Anglers at the Falls of the Ohio State Park. (Credit: William Alden/flickr)

Whose job is it to reduce toxic mercury in the Ohio River?

The brain-harming metal is discharged directly into the river and carried to it on air currents. Some argue authorities are doing too little to stop both routes of pollution.

Mercury, which damages young brains, is flowing through industrial wastewater into the Ohio River. But the multi-state agency tasked with keeping the waterway clean hasn't tightened controls on this pollution because it doesn't have the authority to do so.

Keep reading... Show less

Fighting pollution and apathy on the Lower Ohio

NEW ALBANY, Ind. — When Jason Flickner was a kid, he built a dam on the creek behind his grandparents' house causing it to flood a neighbor's basement.

Keep reading... Show less

Trump administration’s regulatory rollback playing out at Indiana coal plant.

An Indiana utility will delay its plan to install top-of-the-line wastewater pollution controls at its largest coal plant as the U.S. EPA reconsiders the federal Obama-era rule that prompted the upgrades.

Keep reading... Show less
Daniel Axler

Respect the elderly: Saving cities’ oldest trees.

INDIANAPOLIS—Jeff Stant was nervous. He passed easily through the undergrowth and spring pools of an unlikely old growth forest standing five miles from downtown Indianapolis, but he was looking out for contractors working for the U.S. Department of Veterans Affairs.

Keep reading... Show less

Indiana pursuing coal retirements despite uncertainty over federal energy policy.

Indiana coal advocates hope President-elect Donald Trump’s anti-regulation stance will bring a competitive boost to their beleaguered industry. But the state’s utilities have shown they’ll continue moving away from coal, driven by the low price of natural gas and the costs of meeting pollution regulations that won’t be easy to roll back.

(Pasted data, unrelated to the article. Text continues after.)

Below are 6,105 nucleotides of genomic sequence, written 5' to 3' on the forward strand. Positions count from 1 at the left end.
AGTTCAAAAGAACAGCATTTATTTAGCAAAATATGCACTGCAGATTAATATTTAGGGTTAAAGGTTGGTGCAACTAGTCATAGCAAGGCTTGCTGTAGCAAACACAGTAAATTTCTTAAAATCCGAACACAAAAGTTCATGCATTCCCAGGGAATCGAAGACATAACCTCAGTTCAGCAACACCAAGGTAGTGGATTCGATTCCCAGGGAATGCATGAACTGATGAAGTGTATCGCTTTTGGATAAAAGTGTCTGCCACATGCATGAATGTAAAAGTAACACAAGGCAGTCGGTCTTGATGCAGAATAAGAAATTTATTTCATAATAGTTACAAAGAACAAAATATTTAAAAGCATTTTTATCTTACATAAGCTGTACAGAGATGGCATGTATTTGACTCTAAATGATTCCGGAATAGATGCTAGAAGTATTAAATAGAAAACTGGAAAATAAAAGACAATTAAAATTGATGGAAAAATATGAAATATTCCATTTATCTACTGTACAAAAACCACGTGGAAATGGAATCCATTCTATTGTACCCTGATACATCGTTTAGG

Keep reading... Show less
From our Newsroom

Organic diets quickly reduce the amount of glyphosate in people’s bodies

A new study found levels of the widespread herbicide and its breakdown products reduced, on average, more than 70 percent in both adults and children after just six days of eating organic.

Stranded whales and dolphins offer a snapshot of ocean contamination

"Many of the chemical profiles that we see in cetaceans are similar to the types of chemical profiles that we see in humans who live in those coastal areas."

Cutting forests and disturbing natural habitats increases our risk of wildlife diseases

A new study found that animals known to carry harmful diseases such as the novel coronavirus are more common in landscapes intensively used by people.

The President’s green comedy routine

A token, triumphal green moment for a president and party who just might need such a thing in an election year.

Cutting edge of science

An exclusive look at important research just over the horizon that promises to impact our health and the environment

Above The Fold

Daily & Weekly newsletters all free.